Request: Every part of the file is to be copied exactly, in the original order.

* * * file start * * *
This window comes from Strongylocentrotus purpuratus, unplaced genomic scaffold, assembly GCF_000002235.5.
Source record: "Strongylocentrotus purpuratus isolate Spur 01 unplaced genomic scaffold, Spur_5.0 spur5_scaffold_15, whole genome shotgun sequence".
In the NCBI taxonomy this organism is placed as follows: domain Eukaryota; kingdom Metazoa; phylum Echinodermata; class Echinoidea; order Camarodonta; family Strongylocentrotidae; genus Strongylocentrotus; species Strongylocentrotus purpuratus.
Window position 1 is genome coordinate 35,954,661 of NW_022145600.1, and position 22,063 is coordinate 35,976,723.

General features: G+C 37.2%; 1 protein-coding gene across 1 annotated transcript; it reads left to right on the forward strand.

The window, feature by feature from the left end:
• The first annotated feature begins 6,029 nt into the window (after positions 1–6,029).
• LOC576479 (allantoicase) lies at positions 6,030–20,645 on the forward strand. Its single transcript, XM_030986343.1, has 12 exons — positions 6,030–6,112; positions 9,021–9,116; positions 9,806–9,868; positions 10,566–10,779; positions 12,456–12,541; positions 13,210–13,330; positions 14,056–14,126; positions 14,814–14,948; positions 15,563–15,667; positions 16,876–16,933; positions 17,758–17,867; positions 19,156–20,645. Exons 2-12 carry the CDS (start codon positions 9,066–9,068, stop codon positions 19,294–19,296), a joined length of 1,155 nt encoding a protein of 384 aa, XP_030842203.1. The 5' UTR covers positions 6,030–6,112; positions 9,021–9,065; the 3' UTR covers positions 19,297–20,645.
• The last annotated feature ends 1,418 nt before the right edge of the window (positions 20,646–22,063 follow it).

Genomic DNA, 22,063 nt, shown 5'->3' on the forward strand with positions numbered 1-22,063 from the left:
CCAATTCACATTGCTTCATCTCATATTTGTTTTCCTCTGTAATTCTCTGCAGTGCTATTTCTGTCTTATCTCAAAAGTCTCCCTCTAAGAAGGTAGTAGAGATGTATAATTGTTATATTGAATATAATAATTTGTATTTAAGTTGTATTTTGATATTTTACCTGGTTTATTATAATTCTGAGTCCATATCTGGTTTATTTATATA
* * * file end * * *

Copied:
This window comes from Strongylocentrotus purpuratus, unplaced genomic scaffold, assembly GCF_000002235.5.
Source record: "Strongylocentrotus purpuratus isolate Spur 01 unplaced genomic scaffold, Spur_5.0 spur5_scaffold_15, whole genome shotgun sequence".
In the NCBI taxonomy this organism is placed as follows: domain Eukaryota; kingdom Metazoa; phylum Echinodermata; class Echinoidea; order Camarodonta; family Strongylocentrotidae; genus Strongylocentrotus; species Strongylocentrotus purpuratus.
Window position 1 is genome coordinate 35,954,661 of NW_022145600.1, and position 22,063 is coordinate 35,976,723.

General features: G+C 37.2%; 1 protein-coding gene across 1 annotated transcript; it reads left to right on the forward strand.

The window, feature by feature from the left end:
• The first annotated feature begins 6,029 nt into the window (after positions 1–6,029).
• LOC576479 (allantoicase) lies at positions 6,030–20,645 on the forward strand. Its single transcript, XM_030986343.1, has 12 exons — positions 6,030–6,112; positions 9,021–9,116; positions 9,806–9,868; positions 10,566–10,779; positions 12,456–12,541; positions 13,210–13,330; positions 14,056–14,126; positions 14,814–14,948; positions 15,563–15,667; positions 16,876–16,933; positions 17,758–17,867; positions 19,156–20,645. Exons 2-12 carry the CDS (start codon positions 9,066–9,068, stop codon positions 19,294–19,296), a joined length of 1,155 nt encoding a protein of 384 aa, XP_030842203.1. The 5' UTR covers positions 6,030–6,112; positions 9,021–9,065; the 3' UTR covers positions 19,297–20,645.
• The last annotated feature ends 1,418 nt before the right edge of the window (positions 20,646–22,063 follow it).

Genomic DNA, 22,063 nt, shown 5'->3' on the forward strand with positions numbered 1-22,063 from the left:
CCAATTCACATTGCTTCATCTCATATTTGTTTTCCTCTGTAATTCTCTGCAGTGCTATTTCTGTCTTATCTCAAAAGTCTCCCTCTAAGAAGGTAGTAGAGATGTATAATTGTTATATTGAATATAATAATTTGTATTTAAGTTGTATTTTGATATTTTACCTGGTTTATTATAATTCTGAGTCCATATCTGGTTTATTTATATA